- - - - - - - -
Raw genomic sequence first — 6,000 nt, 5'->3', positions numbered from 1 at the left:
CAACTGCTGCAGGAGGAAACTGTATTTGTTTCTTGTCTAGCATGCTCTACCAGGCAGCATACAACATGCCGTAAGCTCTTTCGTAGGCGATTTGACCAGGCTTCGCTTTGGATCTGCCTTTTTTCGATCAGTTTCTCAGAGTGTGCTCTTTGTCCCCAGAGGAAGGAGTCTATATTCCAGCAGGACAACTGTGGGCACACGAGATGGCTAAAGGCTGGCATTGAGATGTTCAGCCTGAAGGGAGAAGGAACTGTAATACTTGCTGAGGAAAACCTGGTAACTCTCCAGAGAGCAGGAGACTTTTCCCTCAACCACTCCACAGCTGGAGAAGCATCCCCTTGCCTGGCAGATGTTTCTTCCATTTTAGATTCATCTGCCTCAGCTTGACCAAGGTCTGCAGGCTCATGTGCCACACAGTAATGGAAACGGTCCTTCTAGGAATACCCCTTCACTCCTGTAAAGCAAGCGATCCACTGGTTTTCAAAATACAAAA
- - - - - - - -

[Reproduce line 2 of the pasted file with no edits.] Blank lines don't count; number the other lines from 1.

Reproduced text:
CAACTGCTGCAGGAGGAAACTGTATTTGTTTCTTGTCTAGCATGCTCTACCAGGCAGCATACAACATGCCGTAAGCTCTTTCGTAGGCGATTTGACCAGGCTTCGCTTTGGATCTGCCTTTTTTCGATCAGTTTCTCAGAGTGTGCTCTTTGTCCCCAGAGGAAGGAGTCTATATTCCAGCAGGACAACTGTGGGCACACGAGATGGCTAAAGGCTGGCATTGAGATGTTCAGCCTGAAGGGAGAAGGAACTGTAATACTTGCTGAGGAAAACCTGGTAACTCTCCAGAGAGCAGGAGACTTTTCCCTCAACCACTCCACAGCTGGAGAAGCATCCCCTTGCCTGGCAGATGTTTCTTCCATTTTAGATTCATCTGCCTCAGCTTGACCAAGGTCTGCAGGCTCATGTGCCACACAGTAATGGAAACGGTCCTTCTAGGAATACCCCTTCACTCCTGTAAAGCAAGCGATCCACTGGTTTTCAAAATACAAAA